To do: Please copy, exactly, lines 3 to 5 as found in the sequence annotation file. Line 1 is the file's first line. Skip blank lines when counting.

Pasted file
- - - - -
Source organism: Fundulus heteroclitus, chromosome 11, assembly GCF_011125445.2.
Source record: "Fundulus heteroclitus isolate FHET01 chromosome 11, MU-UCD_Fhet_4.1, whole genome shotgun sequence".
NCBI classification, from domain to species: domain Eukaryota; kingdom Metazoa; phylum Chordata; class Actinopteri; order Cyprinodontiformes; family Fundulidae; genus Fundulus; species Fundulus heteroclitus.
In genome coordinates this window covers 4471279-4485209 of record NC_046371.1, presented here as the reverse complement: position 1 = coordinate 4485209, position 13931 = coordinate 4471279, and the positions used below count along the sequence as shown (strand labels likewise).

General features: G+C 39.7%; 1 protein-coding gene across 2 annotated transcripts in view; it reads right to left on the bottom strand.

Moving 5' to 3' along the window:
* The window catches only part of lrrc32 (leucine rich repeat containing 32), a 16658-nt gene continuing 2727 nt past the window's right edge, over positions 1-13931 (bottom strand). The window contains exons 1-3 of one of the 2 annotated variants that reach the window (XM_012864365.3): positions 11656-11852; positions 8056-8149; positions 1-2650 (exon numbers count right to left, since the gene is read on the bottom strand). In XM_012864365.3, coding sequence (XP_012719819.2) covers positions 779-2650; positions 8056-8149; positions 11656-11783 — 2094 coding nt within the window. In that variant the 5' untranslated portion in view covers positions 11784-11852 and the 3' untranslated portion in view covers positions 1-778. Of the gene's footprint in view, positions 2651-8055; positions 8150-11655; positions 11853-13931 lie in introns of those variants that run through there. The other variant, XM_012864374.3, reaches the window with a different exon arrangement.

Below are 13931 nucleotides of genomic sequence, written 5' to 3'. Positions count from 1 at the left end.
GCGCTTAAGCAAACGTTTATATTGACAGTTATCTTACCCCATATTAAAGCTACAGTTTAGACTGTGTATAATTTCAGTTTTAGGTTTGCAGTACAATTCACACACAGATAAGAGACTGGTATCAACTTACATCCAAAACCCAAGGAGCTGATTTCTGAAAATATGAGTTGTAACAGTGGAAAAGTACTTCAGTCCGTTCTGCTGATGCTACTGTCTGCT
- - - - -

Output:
NCBI classification, from domain to species: domain Eukaryota; kingdom Metazoa; phylum Chordata; class Actinopteri; order Cyprinodontiformes; family Fundulidae; genus Fundulus; species Fundulus heteroclitus.
In genome coordinates this window covers 4471279-4485209 of record NC_046371.1, presented here as the reverse complement: position 1 = coordinate 4485209, position 13931 = coordinate 4471279, and the positions used below count along the sequence as shown (strand labels likewise).

General features: G+C 39.7%; 1 protein-coding gene across 2 annotated transcripts in view; it reads right to left on the bottom strand.